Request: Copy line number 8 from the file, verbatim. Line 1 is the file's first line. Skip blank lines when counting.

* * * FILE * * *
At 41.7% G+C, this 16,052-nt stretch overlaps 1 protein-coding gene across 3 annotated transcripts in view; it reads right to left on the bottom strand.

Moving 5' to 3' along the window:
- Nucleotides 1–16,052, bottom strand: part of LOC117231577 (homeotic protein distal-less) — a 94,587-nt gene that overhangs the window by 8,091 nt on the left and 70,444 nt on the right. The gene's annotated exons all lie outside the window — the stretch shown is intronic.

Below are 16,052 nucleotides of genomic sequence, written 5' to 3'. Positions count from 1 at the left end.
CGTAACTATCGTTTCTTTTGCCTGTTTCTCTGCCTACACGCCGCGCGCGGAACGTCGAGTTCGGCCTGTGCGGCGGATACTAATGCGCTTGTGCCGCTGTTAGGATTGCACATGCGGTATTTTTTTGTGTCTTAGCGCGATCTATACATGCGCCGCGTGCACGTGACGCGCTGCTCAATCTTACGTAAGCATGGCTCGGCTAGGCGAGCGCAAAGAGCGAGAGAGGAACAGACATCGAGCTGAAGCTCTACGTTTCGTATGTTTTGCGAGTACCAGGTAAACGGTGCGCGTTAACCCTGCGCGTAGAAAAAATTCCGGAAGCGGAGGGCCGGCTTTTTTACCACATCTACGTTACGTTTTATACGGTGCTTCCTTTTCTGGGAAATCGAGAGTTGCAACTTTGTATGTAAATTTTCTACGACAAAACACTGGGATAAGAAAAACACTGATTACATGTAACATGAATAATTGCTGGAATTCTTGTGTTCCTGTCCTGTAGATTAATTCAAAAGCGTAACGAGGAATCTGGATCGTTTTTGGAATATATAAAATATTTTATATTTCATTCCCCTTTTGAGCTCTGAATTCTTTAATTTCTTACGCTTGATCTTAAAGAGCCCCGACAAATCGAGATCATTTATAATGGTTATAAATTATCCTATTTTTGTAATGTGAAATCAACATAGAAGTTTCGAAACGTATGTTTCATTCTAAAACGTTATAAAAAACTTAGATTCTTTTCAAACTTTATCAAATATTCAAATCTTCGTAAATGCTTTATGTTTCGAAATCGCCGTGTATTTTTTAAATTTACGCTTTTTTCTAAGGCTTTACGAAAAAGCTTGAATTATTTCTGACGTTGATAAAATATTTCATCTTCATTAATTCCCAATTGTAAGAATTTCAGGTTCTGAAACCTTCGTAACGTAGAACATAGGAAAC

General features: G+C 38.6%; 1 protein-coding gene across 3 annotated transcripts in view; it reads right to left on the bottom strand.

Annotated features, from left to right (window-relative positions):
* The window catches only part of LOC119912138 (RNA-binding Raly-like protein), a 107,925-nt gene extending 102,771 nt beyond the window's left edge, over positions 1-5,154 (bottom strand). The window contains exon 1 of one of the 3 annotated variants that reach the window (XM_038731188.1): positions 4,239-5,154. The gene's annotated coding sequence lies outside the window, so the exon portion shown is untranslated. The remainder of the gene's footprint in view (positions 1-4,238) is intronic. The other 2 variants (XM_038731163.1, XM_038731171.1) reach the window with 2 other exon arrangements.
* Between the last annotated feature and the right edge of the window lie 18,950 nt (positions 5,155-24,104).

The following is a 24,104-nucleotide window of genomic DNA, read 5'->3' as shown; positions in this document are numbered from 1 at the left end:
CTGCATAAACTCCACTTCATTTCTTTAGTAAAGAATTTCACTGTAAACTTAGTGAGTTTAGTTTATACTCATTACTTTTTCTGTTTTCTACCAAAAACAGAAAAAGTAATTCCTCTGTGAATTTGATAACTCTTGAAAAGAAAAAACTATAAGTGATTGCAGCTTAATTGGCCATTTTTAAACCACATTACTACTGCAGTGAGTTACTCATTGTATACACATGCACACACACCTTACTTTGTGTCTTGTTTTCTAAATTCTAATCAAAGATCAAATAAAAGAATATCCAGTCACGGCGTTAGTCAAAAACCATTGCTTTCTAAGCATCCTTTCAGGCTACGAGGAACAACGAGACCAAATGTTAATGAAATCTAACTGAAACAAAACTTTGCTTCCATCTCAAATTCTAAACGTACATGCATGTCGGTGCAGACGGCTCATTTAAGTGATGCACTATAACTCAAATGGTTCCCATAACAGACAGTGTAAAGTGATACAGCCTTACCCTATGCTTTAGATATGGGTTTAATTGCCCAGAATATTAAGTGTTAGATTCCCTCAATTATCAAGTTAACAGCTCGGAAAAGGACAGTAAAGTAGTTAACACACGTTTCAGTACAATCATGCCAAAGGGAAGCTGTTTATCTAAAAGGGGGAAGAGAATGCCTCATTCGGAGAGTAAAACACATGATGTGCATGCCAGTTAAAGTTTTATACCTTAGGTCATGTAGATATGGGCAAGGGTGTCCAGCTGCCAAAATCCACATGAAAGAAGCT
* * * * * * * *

* The window catches only part of LOC119912138 (RNA-binding Raly-like protein), a 107,925-nt gene extending 102,771 nt beyond the window's left edge, over positions 1-5,154 (bottom strand). The window contains exon 1 of one of the 3 annotated variants that reach the window (XM_038731188.1): positions 4,239-5,154. The gene's annotated coding sequence lies outside the window, so the exon portion shown is untranslated. The remainder of the gene's footprint in view (positions 1-4,238) is intronic. The other 2 variants (XM_038731163.1, XM_038731171.1) reach the window with 2 other exon arrangements.